CECIL WILLIAMS: Again, it has been my obsession to really change things and to really make a museum that really not only recognizes and collects this information, but also to reclaim South Carolina’s history as really as being at the forefront of the American civil rights movement. I wanted to get that kind of designation. And seeing that this was not being done, I took it upon myself, from my own resources, to start this. I had a 3,500-square-foot building that was formerly my studio and where my wife lived, and I began to, about six months ago, change it into a museum.
But the Bible that I have obtained from the Briggs family was the historical Briggs family Bible, really wanted by museums for almost 60 years. And this was really an achievement for the Briggs family, thick enough of the display that I have placed in my museum, to really place it in the Cecil Williams Museum for all to see.
AMY GOODMAN: I mean, you have a remarkable history, Cecil Williams. You’re now at 83 years old.
CECIL WILLIAMS: Yes, ma’am.
AMY GOODMAN: When did you first pick up a camera?
CECIL WILLIAMS: I picked up my first camera at 9 years old. It was the household camera, but used mostly by my brother. And when he took up music, then it passed on to me. Of course, I was the pest around the house, taking my family as they were getting dressed. But soon that escalated into maybe taking pictures around Orangeburg. At 12 and 13 years old, I was doing weddings. At 14, I became a correspondent for a national publication, Jet. And I think that was something that inspired me really to go further and really be more intense in my coverage of things that were happening at the time, because, again, this is really the early 1955, 1956, when things were really happening, again, leading up to Brown v. Board of Education.
AMY GOODMAN: What did you film for, what did you photograph for Jet?
CECIL WILLIAMS: A photographed just about anything in the state of South Carolina relative to civil rights for Jet. Jet at the time and other publications like that were necessary, because the mainstream publications and newspapers and radio stations, largely they did not cover African-American news. There were marches that went unreported. So, Jet and other publications needed someone in the field. So I was one of the 25 correspondents, probably the only living correspondent because starting at such an early age, 14 years old. I was really, again, on the scene at that time to cover things for a national publication.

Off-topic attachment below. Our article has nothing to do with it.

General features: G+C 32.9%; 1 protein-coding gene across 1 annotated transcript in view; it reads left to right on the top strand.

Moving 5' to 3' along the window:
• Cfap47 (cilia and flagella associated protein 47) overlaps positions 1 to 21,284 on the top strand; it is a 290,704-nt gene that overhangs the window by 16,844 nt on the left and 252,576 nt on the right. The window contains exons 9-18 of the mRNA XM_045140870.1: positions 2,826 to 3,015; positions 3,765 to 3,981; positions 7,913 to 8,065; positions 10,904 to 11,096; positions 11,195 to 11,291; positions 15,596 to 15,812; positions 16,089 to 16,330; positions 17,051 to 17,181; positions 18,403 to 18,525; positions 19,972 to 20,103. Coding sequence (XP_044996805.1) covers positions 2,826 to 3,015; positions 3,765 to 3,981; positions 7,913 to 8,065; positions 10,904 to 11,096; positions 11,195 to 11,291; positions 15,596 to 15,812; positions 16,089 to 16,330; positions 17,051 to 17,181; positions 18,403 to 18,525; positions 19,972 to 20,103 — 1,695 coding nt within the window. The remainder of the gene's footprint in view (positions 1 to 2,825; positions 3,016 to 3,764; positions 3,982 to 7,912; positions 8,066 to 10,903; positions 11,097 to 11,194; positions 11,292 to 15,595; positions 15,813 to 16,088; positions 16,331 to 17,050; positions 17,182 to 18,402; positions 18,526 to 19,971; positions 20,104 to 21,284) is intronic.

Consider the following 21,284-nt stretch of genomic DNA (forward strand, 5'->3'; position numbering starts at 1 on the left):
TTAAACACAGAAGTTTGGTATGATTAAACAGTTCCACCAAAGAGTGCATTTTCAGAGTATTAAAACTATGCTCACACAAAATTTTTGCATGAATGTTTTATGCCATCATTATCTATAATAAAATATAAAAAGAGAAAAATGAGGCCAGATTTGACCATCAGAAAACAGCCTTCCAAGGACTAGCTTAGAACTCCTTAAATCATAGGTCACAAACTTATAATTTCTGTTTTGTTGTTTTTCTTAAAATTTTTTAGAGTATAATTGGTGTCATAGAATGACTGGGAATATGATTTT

AMY GOODMAN: Is it true you lost a scholarship here at South Carolina State because of the pictures you took of protests in Orangeburg?
CECIL WILLIAMS: Well, the students of South Carolina State, about four months now before the Montgomery bus boycott, which they — the students joined the boycott that was going on in Orangeburg, where we had started a movement that we called the Orangeburg Freedom Movement. At the time, and it was also about the time I was getting ready to graduate from Wilkinson High School, being the photographer for State College and Claflin University, my alma mater, I was given a scholarship to attend South Carolina State and a stipend. And after my pictures appeared in Jet magazine, that really showed the uncooperation of the president of South Carolina State University. they rescinded all on my scholarship. But President Manning of Claflin University did offer me a similar scholarship, and I obtained my degree from Claflin University,
AMY GOODMAN: And explain your desire to be an architect and what happened. I mean, you’ve been thwarted in various ways that you very creatively got around, but a very sad comment on higher education in America.
CECIL WILLIAMS: Well, I thought the educational opportunities at both State and Claflin were admirable, but I really initially wanted to be an architect, because I scribbled and drew at an early age. And, of course, the camera gave me an outlet for that, but I thought that I wouldn’t be able to make a living maybe as a photographer. So architecture was my real interest. But after my senior year, I wasn’t even able to get the application to attend Clemson University. It was the only school in the state that I could receive a degree in architecture.
AMY GOODMAN: And where’s Clemson?